The Numbers Are In: Marijuana Businesses Still Winning in Colorado

More than four years after recreational marijuana became legal in Colorado, the state is continuing to post bigmarijuana business numbers as a result of the blossoming cannabis economy. According to The Denver Post, Denver’s dispensaries recorded $587 million in sales in 2017, a record high, with sales continuing to rise into 2018. This was an increase of 16 percent over 2016. Sales throughout the state totaled $150.8 billion during the same time period, a 15 percent increase over 2016.

When broken down by recreational and medical marijuana, both the city of Denver and Colorado as a whole actually saw a decrease in medical cannabis sales, but the increase in recreational sales made up for the losses and then some. In Denver, medical sales dropped from $212 million to $206.4 million, while recreational retail sales spiked from $291.5 million to $377.5 million. Statewide, medical sales were $445 million in 2016 and $416.5 million in 2017, while recreational sales jumped from $861.6 million to $1.09 billion. When examined by location, while sales in Denver continue to climb, other regions in the state are starting to take a bigger percentage of the overall pie, which good news for those who live outside the big city.It is of no surprise to our experienced L.A. marijuana business attorneys that medical sales would lose ground to retail sales over time. Some people were using the medical marketplace for years to supplement their interest in marijuana for recreational purposes. Others find the process of obtaining a medical marijuana card and paying for doctor’s visits and fees to be cumbersome, especially when the federal classification of marijuana as a Schedule I narcotic prevents insurance companies from covering cannabis-based medications. Therefore they seek similar products from retail dispensaries instead that don’t require a doctor’s recommendation.

The one surprise, perhaps, is that the drop-off in medical sales in favor of recreational sales came several years after the January 2014 starting date of legal adult-use cannabis in the state. This data is valuable to California businesses who might also be examining the possibility of transitioning their focus from medical to recreational.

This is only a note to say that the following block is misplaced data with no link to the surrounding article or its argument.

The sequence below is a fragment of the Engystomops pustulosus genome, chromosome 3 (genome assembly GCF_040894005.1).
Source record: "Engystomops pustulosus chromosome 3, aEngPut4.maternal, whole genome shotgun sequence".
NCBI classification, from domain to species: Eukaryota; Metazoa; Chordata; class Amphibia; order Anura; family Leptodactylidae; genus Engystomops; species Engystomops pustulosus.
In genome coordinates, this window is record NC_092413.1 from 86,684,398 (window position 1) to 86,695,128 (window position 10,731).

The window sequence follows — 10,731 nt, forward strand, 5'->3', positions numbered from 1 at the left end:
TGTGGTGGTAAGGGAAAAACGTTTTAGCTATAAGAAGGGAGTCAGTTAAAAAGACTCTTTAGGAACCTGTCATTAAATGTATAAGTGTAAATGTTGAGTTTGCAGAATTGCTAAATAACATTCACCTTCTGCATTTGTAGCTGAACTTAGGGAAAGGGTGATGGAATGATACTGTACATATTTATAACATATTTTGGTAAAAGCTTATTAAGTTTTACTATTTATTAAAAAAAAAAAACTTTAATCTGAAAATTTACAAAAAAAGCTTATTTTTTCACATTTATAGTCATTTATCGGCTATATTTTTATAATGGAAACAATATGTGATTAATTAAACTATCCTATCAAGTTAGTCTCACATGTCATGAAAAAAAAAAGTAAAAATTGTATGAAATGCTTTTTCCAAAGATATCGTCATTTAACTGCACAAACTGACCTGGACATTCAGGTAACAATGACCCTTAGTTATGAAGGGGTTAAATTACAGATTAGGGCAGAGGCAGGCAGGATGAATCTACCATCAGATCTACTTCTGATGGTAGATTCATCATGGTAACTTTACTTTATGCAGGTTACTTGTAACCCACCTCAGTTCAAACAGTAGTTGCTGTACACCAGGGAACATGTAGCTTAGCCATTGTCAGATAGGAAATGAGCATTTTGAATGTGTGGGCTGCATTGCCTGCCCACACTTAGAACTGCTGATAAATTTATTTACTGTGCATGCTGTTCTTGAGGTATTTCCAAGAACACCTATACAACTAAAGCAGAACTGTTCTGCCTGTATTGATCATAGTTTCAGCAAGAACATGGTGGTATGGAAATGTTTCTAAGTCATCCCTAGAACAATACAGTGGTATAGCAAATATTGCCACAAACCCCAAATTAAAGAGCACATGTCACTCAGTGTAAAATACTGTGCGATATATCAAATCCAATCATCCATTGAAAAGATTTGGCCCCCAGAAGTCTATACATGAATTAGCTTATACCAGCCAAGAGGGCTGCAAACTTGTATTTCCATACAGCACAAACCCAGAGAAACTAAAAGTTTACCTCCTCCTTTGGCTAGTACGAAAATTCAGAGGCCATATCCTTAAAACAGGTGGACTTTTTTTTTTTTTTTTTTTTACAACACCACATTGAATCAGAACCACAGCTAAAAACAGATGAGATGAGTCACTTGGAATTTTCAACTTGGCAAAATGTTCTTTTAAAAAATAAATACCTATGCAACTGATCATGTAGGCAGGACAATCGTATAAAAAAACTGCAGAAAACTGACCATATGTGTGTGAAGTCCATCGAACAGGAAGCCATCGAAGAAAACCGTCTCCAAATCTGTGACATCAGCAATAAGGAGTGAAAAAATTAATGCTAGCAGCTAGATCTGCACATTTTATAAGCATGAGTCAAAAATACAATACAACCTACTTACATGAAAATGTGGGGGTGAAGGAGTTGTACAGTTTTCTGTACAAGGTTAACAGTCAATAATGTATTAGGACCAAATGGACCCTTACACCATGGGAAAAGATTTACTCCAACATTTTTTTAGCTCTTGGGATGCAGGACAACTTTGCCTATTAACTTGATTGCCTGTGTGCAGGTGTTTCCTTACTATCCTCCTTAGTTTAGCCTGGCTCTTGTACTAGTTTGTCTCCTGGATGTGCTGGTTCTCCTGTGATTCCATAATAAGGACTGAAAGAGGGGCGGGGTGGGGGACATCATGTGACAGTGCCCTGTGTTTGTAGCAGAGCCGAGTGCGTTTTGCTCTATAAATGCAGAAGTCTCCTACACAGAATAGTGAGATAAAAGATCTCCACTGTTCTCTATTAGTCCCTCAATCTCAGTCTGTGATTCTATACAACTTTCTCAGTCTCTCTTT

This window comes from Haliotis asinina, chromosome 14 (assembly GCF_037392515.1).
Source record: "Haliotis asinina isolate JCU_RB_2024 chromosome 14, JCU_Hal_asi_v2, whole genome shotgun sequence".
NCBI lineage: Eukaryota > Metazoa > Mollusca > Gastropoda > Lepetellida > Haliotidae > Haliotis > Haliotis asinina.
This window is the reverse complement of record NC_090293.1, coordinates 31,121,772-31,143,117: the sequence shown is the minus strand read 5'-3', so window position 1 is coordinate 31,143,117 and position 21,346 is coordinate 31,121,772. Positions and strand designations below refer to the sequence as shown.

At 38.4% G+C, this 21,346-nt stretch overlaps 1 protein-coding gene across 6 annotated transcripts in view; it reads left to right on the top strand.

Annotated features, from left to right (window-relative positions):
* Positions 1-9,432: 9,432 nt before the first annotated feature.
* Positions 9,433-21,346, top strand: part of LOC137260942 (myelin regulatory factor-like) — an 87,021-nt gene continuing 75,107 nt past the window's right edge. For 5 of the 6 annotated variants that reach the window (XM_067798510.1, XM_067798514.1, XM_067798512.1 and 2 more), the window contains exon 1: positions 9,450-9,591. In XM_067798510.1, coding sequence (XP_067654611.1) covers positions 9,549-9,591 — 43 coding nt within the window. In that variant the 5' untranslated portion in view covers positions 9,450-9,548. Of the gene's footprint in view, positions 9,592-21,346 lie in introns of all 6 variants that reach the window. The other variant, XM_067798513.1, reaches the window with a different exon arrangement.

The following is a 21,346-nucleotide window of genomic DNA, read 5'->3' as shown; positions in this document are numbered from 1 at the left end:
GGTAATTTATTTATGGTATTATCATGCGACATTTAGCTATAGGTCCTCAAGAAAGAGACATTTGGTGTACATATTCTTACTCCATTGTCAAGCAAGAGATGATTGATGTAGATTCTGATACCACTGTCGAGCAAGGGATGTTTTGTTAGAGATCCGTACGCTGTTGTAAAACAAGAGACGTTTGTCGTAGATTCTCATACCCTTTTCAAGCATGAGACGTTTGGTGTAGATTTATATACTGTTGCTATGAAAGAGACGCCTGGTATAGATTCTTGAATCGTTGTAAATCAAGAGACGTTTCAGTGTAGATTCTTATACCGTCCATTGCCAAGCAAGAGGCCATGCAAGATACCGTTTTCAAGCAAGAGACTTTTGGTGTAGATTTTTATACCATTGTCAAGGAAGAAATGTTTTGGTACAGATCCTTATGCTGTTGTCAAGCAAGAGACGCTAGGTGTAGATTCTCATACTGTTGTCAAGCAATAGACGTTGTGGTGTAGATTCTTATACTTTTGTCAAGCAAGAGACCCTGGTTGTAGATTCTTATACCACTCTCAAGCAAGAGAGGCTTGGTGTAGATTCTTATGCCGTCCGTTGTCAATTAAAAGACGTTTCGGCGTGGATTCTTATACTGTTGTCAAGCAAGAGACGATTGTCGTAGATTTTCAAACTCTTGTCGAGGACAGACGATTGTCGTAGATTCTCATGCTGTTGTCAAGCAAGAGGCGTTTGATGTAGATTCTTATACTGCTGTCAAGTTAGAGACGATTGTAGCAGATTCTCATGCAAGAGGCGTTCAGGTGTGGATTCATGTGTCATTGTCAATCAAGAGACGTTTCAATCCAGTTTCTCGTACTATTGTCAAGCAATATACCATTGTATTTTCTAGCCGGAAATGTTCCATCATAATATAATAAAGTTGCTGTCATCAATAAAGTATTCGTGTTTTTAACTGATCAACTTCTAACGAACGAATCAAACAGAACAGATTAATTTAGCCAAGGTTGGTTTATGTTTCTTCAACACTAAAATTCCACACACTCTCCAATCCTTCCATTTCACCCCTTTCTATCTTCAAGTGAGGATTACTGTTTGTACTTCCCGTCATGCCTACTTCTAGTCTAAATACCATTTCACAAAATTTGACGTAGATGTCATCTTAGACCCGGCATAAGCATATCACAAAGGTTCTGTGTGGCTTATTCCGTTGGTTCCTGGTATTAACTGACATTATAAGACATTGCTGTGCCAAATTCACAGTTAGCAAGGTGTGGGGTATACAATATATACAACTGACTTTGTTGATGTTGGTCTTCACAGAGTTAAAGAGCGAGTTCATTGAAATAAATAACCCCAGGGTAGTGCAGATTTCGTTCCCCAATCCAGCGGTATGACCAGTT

The taxes collected from the impressive revenue generated by the marijuana marketplace in the state make it self-sustaining, though it should be noted that marijuana taxes only make up 3.5 percent of the city’s general fund. Denver uses the tax revenue to pay for cannabis regulations, law enforcement, and drug abuse prevention programs. After those necessities are funded, the surplus is used for city maintenance, increased affordable housing, and programs that target the opioid crisis. Not only is cannabis helping to fund opioid intervention programs, but many are finding that consuming cannabis is a safer alternative to addictive opioids for pain relief, making this a win-win situation. Crime related to marijuana remains low, with only 1 percent of crimes across the state being connected to cannabis.

Californians are facing some rocky patches in the first year of recreational marijuana legalization. Regulations are driving up prices and causing product shortages, which are driving customers back to the black market. If the Colorado model is evidence, though, these wrinkles can successfully iron themselves out over time. While California has long been a trailblazer for the marijuana industry, state officials can learn a lot from Colorado’s example.

The Los Angeles CANNABIS LAW Group represents growers, dispensaries, collectives, patients, defendants, workers and those facing criminal marijuana charges. Call us at 949-375-4734.

Additional Resources:

The Denver Collaborative Approach: Leading the Way in Municipal Marijuana Management, City of Denver, 2018 Annual Report

More Blog Entries:

Report: Marijuana Legalization in Colorado Making Pot Cheaper for Consumers, Feb. 4, 2017, Cannabis Law Group

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